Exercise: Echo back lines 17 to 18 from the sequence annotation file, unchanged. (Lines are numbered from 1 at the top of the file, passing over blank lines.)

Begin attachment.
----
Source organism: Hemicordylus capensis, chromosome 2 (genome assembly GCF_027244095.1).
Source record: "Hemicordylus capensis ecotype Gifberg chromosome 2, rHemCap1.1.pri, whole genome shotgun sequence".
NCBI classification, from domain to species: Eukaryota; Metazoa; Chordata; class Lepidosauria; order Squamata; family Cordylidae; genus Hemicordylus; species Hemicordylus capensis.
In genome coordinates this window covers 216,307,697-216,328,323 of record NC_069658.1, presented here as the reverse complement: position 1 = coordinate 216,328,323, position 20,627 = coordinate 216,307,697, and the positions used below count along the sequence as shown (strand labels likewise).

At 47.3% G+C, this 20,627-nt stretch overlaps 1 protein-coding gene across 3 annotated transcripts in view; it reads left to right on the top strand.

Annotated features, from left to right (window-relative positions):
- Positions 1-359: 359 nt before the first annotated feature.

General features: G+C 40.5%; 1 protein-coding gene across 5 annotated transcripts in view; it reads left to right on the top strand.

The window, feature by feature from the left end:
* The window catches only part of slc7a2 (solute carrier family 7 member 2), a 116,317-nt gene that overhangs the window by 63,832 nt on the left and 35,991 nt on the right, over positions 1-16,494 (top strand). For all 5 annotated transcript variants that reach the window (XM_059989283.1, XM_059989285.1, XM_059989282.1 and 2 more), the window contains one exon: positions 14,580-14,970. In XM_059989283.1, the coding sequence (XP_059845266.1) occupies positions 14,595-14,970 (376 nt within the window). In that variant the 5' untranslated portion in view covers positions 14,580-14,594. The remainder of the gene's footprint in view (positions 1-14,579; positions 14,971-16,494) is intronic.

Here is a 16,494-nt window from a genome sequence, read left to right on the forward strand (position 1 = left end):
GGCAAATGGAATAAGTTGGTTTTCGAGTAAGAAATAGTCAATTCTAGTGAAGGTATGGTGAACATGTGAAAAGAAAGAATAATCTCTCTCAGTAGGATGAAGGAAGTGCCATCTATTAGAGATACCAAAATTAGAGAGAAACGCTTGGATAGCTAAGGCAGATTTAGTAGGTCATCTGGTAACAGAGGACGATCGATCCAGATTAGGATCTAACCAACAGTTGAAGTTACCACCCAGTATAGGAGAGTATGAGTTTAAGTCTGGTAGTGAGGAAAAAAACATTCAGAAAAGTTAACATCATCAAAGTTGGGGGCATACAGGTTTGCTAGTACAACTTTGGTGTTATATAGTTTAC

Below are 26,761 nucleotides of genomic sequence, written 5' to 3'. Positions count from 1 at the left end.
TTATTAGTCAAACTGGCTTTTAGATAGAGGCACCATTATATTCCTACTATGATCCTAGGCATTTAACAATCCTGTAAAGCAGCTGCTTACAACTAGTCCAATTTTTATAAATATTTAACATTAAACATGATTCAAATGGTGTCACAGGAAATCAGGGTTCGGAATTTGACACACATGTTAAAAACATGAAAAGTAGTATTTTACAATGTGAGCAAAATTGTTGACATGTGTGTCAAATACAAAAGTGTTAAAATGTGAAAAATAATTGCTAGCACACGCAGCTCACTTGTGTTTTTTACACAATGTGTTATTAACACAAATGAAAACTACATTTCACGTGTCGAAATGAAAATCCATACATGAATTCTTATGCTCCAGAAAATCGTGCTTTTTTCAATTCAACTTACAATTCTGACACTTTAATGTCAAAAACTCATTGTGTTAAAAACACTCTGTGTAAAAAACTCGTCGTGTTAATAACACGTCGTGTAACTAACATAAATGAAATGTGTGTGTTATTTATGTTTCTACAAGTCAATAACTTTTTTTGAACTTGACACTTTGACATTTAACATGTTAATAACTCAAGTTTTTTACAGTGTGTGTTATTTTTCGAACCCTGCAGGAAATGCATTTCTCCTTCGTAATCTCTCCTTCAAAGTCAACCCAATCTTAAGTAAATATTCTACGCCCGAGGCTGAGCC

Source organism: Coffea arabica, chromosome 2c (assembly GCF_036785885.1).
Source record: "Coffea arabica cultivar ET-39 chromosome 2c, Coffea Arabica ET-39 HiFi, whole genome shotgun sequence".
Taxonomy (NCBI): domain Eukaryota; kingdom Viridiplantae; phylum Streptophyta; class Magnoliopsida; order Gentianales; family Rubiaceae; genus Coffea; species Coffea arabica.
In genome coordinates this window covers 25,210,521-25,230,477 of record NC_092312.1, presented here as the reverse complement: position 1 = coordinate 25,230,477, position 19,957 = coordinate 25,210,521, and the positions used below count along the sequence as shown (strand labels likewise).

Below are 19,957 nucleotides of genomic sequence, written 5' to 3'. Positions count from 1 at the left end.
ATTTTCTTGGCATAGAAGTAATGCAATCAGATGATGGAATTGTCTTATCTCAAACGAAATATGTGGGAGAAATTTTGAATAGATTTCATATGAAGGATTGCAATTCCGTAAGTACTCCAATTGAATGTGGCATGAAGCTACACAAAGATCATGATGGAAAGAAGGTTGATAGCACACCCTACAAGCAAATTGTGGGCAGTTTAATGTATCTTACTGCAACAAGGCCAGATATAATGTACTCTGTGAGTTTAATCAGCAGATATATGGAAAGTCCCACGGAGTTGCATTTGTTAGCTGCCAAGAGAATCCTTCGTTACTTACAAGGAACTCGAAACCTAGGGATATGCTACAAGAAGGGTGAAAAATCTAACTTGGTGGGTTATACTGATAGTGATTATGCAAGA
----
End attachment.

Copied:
Taxonomy (NCBI): domain Eukaryota; kingdom Viridiplantae; phylum Streptophyta; class Magnoliopsida; order Gentianales; family Rubiaceae; genus Coffea; species Coffea arabica.
In genome coordinates this window covers 25,210,521-25,230,477 of record NC_092312.1, presented here as the reverse complement: position 1 = coordinate 25,230,477, position 19,957 = coordinate 25,210,521, and the positions used below count along the sequence as shown (strand labels likewise).